British Study Reveals Musicians More Likely to Suffer From Depression and Anxiety

hand of man in classical guitarAccording to a recent report, music industry professionals are three times more likely to suffer from depression and anxiety than the general population in the UK.

The study, titled “Can Music Make You Sick?” was published by the charity Help Musicians UK. The results were based on a survey of 2,211 musicians, 71% of whom reported experiencing anxiety and panic attacks, while 65% said that they had suffered from depression.

When asked what they believe caused their emotional turmoil, one respondent said, “I’m not sure I’d say it’s the music that makes me sick. It’s the lack of things I’d consider success. It’s the lack of support doing something that’s not considered ‘real work.’”

In 2014, roughly two out of five musicians were self-employed, and it’s no secret that the music industry can be a hard one to maneuver. Another respondent cited “socio-economic pressures” as a primary cause of depression since it is difficult to make a living as a self-employed musician.

According to the researchers, there are several factors that increase the chance of mental health issues among those in the music industry, including “the difficulty of sustaining a living, anti-social working hours, exhaustion, and the inability to plan their time/future.”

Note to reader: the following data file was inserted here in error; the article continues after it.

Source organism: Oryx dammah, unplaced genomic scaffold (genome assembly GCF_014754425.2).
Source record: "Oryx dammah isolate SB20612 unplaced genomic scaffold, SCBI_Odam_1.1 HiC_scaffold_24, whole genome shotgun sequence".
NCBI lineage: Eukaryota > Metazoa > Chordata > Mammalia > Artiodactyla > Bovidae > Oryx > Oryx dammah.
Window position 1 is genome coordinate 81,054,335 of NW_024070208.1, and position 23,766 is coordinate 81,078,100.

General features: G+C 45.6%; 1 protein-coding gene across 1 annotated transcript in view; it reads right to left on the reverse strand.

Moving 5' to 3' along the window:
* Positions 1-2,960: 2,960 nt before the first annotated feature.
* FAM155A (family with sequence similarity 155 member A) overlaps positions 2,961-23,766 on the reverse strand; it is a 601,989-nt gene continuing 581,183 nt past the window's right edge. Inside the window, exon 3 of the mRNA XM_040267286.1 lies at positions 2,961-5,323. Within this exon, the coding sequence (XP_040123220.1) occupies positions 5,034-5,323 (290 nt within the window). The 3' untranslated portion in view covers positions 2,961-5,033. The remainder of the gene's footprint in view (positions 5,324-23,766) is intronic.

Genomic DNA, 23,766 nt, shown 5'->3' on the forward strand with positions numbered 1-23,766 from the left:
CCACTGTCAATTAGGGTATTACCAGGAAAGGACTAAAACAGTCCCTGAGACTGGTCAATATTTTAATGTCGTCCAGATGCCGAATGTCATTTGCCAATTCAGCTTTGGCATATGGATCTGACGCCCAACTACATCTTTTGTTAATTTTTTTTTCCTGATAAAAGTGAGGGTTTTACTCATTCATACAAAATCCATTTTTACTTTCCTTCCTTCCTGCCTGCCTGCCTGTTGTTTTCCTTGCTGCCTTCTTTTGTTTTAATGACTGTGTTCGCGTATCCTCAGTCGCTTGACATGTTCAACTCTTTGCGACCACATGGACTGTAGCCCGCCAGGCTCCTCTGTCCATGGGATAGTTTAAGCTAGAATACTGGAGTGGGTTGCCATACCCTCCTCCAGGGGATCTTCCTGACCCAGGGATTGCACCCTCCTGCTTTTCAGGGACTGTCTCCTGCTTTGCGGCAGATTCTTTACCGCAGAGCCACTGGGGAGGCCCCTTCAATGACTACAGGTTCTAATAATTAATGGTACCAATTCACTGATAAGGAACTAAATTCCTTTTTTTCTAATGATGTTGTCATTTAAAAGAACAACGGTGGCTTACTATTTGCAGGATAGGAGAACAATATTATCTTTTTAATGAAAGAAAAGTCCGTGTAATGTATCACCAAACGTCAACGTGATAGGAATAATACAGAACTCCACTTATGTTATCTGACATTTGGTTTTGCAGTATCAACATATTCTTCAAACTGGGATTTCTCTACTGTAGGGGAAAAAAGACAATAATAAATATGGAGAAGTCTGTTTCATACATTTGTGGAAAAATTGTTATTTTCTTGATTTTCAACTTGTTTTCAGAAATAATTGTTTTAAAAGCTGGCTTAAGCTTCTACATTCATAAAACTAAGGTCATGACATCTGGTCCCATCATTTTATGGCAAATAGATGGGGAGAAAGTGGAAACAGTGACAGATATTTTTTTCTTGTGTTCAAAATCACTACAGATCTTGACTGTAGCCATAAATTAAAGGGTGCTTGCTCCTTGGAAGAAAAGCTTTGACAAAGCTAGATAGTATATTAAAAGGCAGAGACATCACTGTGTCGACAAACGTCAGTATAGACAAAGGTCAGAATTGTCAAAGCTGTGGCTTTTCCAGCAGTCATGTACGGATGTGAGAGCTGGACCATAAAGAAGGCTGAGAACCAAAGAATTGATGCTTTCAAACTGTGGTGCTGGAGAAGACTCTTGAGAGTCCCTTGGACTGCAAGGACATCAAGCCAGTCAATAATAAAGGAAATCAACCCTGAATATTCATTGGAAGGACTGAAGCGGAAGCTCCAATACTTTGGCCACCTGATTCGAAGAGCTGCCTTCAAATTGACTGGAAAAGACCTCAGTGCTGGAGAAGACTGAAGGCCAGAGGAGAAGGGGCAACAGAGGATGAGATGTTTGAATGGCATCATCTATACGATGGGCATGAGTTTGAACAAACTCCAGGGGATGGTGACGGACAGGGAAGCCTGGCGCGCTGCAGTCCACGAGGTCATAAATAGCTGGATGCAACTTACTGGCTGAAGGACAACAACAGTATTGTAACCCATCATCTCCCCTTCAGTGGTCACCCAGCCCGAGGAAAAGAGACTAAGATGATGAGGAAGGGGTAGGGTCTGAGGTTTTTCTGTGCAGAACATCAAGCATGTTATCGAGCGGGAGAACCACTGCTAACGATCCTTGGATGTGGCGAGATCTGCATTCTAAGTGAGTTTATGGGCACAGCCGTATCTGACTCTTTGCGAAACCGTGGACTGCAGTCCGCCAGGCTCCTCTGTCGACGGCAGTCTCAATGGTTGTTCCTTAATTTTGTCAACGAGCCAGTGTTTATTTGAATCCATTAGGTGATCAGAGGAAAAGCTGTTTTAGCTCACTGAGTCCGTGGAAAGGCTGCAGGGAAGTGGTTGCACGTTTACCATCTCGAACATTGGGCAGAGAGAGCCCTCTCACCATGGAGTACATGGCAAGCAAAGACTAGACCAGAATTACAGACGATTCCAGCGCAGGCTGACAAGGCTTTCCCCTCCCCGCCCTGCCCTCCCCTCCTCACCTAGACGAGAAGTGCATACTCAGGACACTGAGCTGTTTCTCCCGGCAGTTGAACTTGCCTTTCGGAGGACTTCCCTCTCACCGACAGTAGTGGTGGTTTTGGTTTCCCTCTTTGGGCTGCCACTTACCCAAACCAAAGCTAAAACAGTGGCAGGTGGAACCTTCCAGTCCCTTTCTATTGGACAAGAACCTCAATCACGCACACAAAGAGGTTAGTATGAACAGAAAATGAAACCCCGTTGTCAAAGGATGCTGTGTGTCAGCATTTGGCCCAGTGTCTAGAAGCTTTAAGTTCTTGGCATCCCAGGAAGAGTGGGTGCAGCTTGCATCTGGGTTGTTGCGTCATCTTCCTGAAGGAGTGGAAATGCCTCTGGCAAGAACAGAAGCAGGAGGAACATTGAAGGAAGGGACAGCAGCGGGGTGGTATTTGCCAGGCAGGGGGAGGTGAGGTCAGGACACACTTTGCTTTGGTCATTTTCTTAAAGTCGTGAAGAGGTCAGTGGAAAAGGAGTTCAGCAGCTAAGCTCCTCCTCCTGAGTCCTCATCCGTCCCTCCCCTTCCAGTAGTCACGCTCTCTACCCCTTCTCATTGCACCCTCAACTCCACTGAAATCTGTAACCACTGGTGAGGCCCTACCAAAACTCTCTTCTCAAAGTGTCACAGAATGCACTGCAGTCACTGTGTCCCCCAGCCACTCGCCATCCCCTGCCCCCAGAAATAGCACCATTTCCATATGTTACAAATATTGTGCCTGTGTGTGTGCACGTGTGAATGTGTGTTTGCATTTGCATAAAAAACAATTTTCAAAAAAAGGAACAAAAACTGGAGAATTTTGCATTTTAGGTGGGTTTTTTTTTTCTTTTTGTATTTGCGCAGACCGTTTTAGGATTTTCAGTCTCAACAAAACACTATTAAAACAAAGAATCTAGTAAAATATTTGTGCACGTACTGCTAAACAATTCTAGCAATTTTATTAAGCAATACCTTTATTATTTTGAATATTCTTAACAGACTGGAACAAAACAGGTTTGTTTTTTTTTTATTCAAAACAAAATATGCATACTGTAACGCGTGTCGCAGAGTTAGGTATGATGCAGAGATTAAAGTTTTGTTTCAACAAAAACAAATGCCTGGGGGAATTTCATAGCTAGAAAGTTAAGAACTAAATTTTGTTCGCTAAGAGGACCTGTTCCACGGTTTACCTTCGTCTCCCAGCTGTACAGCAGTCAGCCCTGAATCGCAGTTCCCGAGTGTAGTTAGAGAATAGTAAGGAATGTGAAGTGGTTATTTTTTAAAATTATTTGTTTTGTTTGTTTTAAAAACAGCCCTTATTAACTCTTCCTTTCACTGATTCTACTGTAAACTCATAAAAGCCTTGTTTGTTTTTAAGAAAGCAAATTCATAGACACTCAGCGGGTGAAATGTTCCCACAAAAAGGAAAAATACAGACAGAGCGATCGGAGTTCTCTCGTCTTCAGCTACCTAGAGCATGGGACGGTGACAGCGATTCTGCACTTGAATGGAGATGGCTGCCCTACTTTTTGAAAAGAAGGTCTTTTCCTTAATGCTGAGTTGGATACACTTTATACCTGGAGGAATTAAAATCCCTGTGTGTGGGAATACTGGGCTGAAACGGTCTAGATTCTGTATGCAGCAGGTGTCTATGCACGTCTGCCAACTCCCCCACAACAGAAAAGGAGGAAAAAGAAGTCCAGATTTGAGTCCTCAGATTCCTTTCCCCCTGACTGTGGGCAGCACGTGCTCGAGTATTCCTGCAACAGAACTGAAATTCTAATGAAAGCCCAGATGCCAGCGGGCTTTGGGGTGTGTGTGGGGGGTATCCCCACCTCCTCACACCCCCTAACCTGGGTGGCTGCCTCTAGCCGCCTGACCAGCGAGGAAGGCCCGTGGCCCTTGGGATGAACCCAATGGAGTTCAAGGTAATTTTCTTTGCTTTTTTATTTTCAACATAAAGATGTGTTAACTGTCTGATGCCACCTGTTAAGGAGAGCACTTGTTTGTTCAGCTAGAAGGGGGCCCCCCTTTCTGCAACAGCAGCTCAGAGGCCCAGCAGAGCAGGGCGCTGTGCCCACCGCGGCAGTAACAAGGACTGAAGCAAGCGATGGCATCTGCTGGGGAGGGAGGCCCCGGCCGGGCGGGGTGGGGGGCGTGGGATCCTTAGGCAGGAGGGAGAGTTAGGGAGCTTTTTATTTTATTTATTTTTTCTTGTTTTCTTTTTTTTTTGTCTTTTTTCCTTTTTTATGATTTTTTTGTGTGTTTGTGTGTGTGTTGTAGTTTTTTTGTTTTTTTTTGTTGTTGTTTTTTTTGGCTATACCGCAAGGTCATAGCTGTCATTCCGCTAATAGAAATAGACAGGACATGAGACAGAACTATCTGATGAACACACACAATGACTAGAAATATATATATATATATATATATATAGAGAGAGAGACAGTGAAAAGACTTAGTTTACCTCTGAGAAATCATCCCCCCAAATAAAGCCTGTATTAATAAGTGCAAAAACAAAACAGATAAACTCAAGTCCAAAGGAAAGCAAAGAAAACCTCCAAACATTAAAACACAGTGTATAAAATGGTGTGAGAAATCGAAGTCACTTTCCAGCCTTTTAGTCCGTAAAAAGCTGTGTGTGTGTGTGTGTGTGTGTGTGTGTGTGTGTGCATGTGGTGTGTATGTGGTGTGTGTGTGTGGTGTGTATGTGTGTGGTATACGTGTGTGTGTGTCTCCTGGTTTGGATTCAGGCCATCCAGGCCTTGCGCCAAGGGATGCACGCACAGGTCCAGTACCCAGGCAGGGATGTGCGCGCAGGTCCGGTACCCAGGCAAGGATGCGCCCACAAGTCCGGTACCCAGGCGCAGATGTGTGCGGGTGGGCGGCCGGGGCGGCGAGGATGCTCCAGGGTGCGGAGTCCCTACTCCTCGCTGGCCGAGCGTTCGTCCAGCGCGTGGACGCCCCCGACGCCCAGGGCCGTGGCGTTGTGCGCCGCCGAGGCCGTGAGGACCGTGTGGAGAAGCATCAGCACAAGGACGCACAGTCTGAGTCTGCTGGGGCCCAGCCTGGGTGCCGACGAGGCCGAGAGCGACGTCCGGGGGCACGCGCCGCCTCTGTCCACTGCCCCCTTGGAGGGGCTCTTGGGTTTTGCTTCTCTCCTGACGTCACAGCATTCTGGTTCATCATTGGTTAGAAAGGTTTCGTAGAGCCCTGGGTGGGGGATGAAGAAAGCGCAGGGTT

The report also points to gender bias in the music industry as a major cause of mental health problems
, citing “issues related to the problems of being a woman in the industry – from balancing work and family commitments, to sexist attitudes and even sexual harassment.”

Help Musicians UK included in its report that the next phase of the study will delve deeper into the causes of mental health issues among musicians and will also explore a range of solutions. The charity also intends to launch a nationwide mental health

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services program in 2017 to help individuals who make music for a living.

This goal is an important on,e since 53% of respondents reported feeling that help was not accessible to them. In fact, over 80% of people who suffer from depression never receive professional help.

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